Creating safe spaces that allow families, biz to thrive

VOLS provides legal services for those who otherwise would lack them

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When it comes to family, there aren’t many Ana can turn to. In fact, the 92-year-old only has her daughter, Sandra Ortega, nearby. If she can count Queens as close.

Still, Ana has been busy preparing some important documents around a sensitive subject: how her life will end. And as Ortega quickly found out, it’s a mountain of paperwork.

Neither of them is a lawyer. In fact, Ortega makes her living as a hairdresser. Navigating such a complicated legal landscape is not anything she ever prepared for before. And that’s not even touching finances.

But luckily, the person who delivers food to Ana from Meals on Wheels suggested another route: Volunteers of Legal Services.

“They sent her a yellow manila envelope with everything she would need concerning her life,” Ortega said. “We just did the power of attorney.”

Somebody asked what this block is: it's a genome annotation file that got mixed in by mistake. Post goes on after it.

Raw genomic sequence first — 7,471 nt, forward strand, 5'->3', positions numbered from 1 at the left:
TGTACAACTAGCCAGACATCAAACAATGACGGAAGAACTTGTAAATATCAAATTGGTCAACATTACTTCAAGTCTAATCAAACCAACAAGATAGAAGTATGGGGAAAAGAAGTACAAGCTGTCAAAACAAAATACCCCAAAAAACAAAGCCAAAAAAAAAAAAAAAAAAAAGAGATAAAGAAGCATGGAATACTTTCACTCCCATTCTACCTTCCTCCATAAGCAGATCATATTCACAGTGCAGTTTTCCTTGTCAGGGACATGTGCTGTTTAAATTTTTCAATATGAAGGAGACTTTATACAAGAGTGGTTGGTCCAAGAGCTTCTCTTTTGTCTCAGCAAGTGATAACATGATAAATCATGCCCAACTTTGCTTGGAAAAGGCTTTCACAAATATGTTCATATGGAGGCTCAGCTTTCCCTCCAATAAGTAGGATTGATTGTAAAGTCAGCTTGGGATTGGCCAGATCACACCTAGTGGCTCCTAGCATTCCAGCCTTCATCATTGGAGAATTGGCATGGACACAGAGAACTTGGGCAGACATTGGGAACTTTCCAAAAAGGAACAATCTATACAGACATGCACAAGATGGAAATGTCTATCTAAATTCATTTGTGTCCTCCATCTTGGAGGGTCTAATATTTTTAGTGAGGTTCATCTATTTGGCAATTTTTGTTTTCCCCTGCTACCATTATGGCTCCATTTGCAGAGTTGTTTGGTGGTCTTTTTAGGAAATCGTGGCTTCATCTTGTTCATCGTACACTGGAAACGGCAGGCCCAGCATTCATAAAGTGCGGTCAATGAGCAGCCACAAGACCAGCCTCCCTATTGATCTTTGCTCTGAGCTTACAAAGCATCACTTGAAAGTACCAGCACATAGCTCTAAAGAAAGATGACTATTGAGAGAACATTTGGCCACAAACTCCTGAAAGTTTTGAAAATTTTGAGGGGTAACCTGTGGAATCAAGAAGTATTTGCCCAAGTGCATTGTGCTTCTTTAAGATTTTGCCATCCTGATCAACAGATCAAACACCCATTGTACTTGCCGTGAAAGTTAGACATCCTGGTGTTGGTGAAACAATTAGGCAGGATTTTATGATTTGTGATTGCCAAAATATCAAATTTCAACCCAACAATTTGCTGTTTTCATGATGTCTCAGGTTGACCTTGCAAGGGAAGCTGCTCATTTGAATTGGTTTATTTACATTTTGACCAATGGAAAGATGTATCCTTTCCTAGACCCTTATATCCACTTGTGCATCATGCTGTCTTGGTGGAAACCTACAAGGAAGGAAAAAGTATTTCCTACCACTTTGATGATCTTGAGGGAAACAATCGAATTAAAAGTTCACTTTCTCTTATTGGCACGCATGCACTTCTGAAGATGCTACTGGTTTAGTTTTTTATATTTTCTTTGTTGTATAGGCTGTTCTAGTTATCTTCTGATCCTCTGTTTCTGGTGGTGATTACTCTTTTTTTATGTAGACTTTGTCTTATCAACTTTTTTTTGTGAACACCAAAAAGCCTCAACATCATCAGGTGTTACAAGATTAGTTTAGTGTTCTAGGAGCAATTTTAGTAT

Known informally as VOLS, the Manhattan-based civil legal service organization has a specific clientele: small businesses, immigrants, unemployed workers, veterans, and senior citizens.

“I didn’t really realize how involved it could be,” Ortega said. “I didn’t think about all these little details, and how everything has to be on paper. Documented.”

Now, Ortega is empowered to take care of all her mother’s personal accounts, and both of them can turn their attention to far more important things: Enjoying their time as mother and daughter.

That’s exactly what Peter Kempner likes to see. He’s the legal director at VOLS, and is a Spuyten Duyvil native who spent his first 11 years growing up at The Whitehall. He attended P.S. 24 Spuyten Duyvil before relocating to Manhattan after his mother died.